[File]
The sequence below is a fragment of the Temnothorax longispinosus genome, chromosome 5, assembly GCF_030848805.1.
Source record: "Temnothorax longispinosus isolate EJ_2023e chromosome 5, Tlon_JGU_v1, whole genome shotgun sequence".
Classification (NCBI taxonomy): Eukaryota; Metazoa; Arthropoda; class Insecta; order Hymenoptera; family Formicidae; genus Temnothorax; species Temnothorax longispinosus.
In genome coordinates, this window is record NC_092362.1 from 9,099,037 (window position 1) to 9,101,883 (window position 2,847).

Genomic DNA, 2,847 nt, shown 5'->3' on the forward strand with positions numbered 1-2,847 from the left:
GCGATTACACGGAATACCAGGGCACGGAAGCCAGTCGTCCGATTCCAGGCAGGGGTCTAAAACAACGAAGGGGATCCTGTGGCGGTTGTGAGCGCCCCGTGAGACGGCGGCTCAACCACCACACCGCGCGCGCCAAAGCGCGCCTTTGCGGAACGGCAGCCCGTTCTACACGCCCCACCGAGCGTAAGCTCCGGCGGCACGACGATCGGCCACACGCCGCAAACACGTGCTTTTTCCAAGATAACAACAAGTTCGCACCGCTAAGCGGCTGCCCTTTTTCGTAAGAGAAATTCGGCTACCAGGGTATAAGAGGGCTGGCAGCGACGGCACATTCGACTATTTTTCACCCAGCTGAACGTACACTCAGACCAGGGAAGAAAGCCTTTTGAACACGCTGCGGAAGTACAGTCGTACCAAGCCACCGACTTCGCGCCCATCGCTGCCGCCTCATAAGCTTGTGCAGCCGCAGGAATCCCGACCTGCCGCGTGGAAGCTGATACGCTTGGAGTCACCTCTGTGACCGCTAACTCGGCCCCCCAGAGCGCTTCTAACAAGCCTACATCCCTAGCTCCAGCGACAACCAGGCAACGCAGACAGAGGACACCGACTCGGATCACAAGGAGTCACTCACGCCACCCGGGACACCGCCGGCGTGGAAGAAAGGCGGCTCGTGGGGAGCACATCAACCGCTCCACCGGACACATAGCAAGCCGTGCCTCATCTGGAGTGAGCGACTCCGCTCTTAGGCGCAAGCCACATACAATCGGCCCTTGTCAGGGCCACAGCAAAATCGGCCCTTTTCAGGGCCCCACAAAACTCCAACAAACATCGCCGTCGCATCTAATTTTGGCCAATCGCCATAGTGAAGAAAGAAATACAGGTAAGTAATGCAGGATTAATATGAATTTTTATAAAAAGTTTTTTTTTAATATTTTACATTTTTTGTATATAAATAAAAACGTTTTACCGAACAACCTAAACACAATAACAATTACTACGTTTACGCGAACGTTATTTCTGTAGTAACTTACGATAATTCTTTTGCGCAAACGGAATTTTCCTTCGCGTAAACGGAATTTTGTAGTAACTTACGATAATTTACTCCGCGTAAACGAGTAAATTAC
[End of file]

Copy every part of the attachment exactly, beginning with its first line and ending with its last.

The sequence below is a fragment of the Temnothorax longispinosus genome, chromosome 5, assembly GCF_030848805.1.
Source record: "Temnothorax longispinosus isolate EJ_2023e chromosome 5, Tlon_JGU_v1, whole genome shotgun sequence".
Classification (NCBI taxonomy): Eukaryota; Metazoa; Arthropoda; class Insecta; order Hymenoptera; family Formicidae; genus Temnothorax; species Temnothorax longispinosus.
In genome coordinates, this window is record NC_092362.1 from 9,099,037 (window position 1) to 9,101,883 (window position 2,847).

Genomic DNA, 2,847 nt, shown 5'->3' on the forward strand with positions numbered 1-2,847 from the left:
GCGATTACACGGAATACCAGGGCACGGAAGCCAGTCGTCCGATTCCAGGCAGGGGTCTAAAACAACGAAGGGGATCCTGTGGCGGTTGTGAGCGCCCCGTGAGACGGCGGCTCAACCACCACACCGCGCGCGCCAAAGCGCGCCTTTGCGGAACGGCAGCCCGTTCTACACGCCCCACCGAGCGTAAGCTCCGGCGGCACGACGATCGGCCACACGCCGCAAACACGTGCTTTTTCCAAGATAACAACAAGTTCGCACCGCTAAGCGGCTGCCCTTTTTCGTAAGAGAAATTCGGCTACCAGGGTATAAGAGGGCTGGCAGCGACGGCACATTCGACTATTTTTCACCCAGCTGAACGTACACTCAGACCAGGGAAGAAAGCCTTTTGAACACGCTGCGGAAGTACAGTCGTACCAAGCCACCGACTTCGCGCCCATCGCTGCCGCCTCATAAGCTTGTGCAGCCGCAGGAATCCCGACCTGCCGCGTGGAAGCTGATACGCTTGGAGTCACCTCTGTGACCGCTAACTCGGCCCCCCAGAGCGCTTCTAACAAGCCTACATCCCTAGCTCCAGCGACAACCAGGCAACGCAGACAGAGGACACCGACTCGGATCACAAGGAGTCACTCACGCCACCCGGGACACCGCCGGCGTGGAAGAAAGGCGGCTCGTGGGGAGCACATCAACCGCTCCACCGGACACATAGCAAGCCGTGCCTCATCTGGAGTGAGCGACTCCGCTCTTAGGCGCAAGCCACATACAATCGGCCCTTGTCAGGGCCACAGCAAAATCGGCCCTTTTCAGGGCCCCACAAAACTCCAACAAACATCGCCGTCGCATCTAATTTTGGCCAATCGCCATAGTGAAGAAAGAAATACAGGTAAGTAATGCAGGATTAATATGAATTTTTATAAAAAGTTTTTTTTTAATATTTTACATTTTTTGTATATAAATAAAAACGTTTTACCGAACAACCTAAACACAATAACAATTACTACGTTTACGCGAACGTTATTTCTGTAGTAACTTACGATAATTCTTTTGCGCAAACGGAATTTTCCTTCGCGTAAACGGAATTTTGTAGTAACTTACGATAATTTACTCCGCGTAAACGAGTAAATTAC